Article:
Thousands visit the National Museum of Ireland to see the Derrynaflan treasures.

An estimated 5,000 people visit the National Museum of Ireland (NMI) in Kildare Street, Dublin on the day the Derrynaflan treasure trove is revealed to the public for the first time.

One hour after the priceless items went on show, some 600 people had passed through the museum doors. NMI staff had their busiest day since the Easter Rising 25th anniversary exhibition went on show in 1941.

The Derrynaflan treasures consist of a chalice, paten, liturgical strainer and a basin. It is thought that the hoard was buried in the ninth or tenth centuries by Viking raiders.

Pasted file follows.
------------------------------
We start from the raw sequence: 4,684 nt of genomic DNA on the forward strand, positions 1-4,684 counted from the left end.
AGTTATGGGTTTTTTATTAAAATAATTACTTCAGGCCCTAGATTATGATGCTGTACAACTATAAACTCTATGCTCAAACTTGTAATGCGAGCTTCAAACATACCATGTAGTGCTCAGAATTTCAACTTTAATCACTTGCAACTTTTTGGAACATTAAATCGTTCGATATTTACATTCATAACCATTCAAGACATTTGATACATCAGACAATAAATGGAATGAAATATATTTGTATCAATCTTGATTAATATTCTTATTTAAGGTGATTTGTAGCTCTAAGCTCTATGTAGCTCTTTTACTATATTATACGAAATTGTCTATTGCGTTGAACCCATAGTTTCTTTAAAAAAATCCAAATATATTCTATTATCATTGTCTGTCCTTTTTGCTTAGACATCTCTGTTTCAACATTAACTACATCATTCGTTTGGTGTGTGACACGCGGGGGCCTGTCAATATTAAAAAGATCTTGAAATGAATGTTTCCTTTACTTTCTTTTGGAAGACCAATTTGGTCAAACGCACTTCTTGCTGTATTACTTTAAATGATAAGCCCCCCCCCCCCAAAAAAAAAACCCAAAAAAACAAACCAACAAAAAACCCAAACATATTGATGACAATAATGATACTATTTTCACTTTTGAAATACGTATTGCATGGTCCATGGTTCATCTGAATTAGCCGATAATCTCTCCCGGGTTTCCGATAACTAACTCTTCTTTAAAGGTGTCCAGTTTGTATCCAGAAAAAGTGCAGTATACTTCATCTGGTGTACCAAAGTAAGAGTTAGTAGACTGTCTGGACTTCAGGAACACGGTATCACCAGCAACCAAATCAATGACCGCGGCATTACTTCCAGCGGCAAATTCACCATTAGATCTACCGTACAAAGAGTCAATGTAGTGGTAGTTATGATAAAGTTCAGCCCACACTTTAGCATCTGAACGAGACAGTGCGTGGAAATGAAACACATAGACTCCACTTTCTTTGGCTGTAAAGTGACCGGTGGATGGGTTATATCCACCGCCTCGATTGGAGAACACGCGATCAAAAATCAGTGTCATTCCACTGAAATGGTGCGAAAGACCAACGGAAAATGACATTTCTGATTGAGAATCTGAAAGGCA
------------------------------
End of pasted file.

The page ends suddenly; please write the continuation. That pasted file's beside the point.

The exhibition is on show for a month before the artefacts go to Britain for conservation work. This process is expected to take about a year.

The hoard, considered to be the greatest archaeological discovery of the century, was found on an area known as the Island, grassland rising from the Lurgo Bog near Thurles in County Tipperary. The land that makes up the Island are jointly owned by dairy farmer John O'Leary and his neighbour Denis O’Brien.

While pleased about the find, John O’Leary is annoyed about how the discovery took place,

Somebody using a metal detector and using a spade and shovel on my property without permission.

An RTÉ News report broadcast on 7 March 1980. The reporter is Michael Ryan.

The beginning of this report is mute.